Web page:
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Ego Depletion

Hi! I have an MS in Applied Research and a BA in Psychology. I’m a genuinely huge Psychology fan and I love seeing blogs like this one who share the same passion. I’m also a musician on the side and I just released my second album titled, “Ego Depletion.” It’s an instrumental electronic album loosely inspired by concepts of Jung, Flow, and the destruction of self-control. Give it a listen and see what you think - I’m sure other Psych fans might be into it too. Thanks! 

I’m always up for helping a fellow lover of Psychology and music! I apologize for not updating this blog more often, but I’ll be sure to update soon with more brain anatomy and (new) child and adolescent development material. In the mean time, feel free to submit links to interesting articles or other psychology inspired blogs/material. I want this to be a place where psychology can be spread and shared! Thank you for this submission an0va



The Medulla, Midbrain and Pons.

The Brain: Brainstem

The brainstem is one of the oldest parts of the brainstem and is considered one of the “simplest” parts of the brain because creatures that are evolutionary older than humans possess brainstems that look like ours and also function like ours do. The brainstem controls basic autonomic actions (actions that don’t require conscious thought) that are essential for our survival like breathing, heart rate, blood pressure, digestion, alertness and arousal. Located at the juncture of the spinal chord and the cerebrum, it serves as a connections between the spinal chord and the rest of the brain, controlling the motor signals that travel between them. The brainstem is not a single brain structure, but also consists of the midbrain, the pons and the medulla.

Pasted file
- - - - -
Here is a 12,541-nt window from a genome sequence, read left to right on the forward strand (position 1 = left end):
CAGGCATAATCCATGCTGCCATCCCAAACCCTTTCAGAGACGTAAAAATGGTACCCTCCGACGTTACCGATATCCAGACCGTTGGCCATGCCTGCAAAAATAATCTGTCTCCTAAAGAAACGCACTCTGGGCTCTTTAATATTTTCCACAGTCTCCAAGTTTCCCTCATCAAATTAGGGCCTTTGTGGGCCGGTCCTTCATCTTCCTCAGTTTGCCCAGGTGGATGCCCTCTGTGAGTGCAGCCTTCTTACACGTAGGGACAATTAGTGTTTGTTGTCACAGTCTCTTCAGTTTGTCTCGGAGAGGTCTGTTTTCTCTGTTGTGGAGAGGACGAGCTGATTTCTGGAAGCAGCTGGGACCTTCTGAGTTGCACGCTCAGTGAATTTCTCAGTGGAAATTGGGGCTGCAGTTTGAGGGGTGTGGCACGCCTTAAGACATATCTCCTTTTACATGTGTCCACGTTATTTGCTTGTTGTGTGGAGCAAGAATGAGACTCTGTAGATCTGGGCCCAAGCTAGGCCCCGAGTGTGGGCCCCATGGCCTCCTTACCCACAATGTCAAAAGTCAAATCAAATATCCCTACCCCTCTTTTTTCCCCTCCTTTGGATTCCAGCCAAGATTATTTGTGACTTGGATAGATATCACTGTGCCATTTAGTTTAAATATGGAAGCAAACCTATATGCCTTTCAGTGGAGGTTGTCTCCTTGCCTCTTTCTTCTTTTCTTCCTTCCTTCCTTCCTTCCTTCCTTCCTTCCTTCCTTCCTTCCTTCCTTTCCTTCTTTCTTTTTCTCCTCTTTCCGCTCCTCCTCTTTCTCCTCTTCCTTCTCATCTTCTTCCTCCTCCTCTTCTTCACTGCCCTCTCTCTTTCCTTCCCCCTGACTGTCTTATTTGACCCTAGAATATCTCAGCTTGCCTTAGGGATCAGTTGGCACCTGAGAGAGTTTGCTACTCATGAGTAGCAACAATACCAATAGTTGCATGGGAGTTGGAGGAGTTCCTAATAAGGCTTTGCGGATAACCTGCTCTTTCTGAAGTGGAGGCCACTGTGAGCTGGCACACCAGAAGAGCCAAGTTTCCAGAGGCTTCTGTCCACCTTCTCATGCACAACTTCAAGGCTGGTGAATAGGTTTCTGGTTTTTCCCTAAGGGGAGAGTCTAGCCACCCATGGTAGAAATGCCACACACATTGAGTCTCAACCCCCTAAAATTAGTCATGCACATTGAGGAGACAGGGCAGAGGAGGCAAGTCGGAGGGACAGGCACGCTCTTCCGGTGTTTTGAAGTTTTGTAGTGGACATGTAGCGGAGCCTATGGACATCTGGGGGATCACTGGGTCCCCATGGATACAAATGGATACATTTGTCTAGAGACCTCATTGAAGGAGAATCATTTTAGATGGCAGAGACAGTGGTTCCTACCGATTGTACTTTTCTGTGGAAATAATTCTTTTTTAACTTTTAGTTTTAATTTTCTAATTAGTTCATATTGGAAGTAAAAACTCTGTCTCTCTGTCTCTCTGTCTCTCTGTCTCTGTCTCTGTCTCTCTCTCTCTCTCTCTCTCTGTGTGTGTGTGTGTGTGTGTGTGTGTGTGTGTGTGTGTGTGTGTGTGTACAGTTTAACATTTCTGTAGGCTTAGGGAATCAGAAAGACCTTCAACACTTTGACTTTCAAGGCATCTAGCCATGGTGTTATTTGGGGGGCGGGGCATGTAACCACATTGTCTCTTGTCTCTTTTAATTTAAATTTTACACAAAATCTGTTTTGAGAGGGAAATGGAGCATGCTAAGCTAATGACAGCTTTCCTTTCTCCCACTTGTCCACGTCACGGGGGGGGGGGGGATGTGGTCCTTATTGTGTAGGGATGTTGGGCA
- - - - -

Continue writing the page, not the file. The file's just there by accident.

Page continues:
The midbrain is located at the front of the brainstem and is involved in vision, hearing, and eye movement. Located in the back of the midbrain, a bundle of axons connect the cerebral cortex and are extremely important for voluntary motor functions. 

The pons are involved in motor control and sensory analysis and are loacated towards the back of the brainstem. When the brain receives a sensory input, it travels through the pons before being redirected to the proper part of the cerebellum. They also are involved in functions such as posture, balance and sleep.

Finally, the Medulla, also called the Medulla Oblongata. This structure is located between the pons and the spinal chord, this is the structure that maintains the autonomic functions mentioned before, such as breathing and heart rate. 



The Brain: Basic Systems (outline 2)

I’ve already outlined the brain systems that I learned from my psychology classes, but I’d also like to describe another popular way to outline the brain. This also breaks the brain down into three basic systems: the hindbrain, midbrain and forebrain. 

The Hindbrain:
This is the “oldest” part of the brain evolutionary wise, and is located at the top of your spinal chord. This system controls some of our most basic functions such as breathing, digestion, muscle coordination, and maintaining balance. Structures in this brain system include (but are not limited to)

  • The medulla oblongata
  • The pons
  • The cerebellum

The Midbrain:
Between the midbrain and the hindbrain, the brainstem is created, which is in control of all the basic survival functions mentioned above. While the hindbrain deals largely with controlling physical survival mechanisms, the midbrain specializes in understanding sensory input from the five basic senses. It also helps to register arousal. By arousal, I do not necessarily mean sexual arousal, but more of an awareness and alertness. The midbrain also serves to connect the hindbrain to the forebrain. Basic midbrain structures include:

  • The reticular formation

The Forebrain: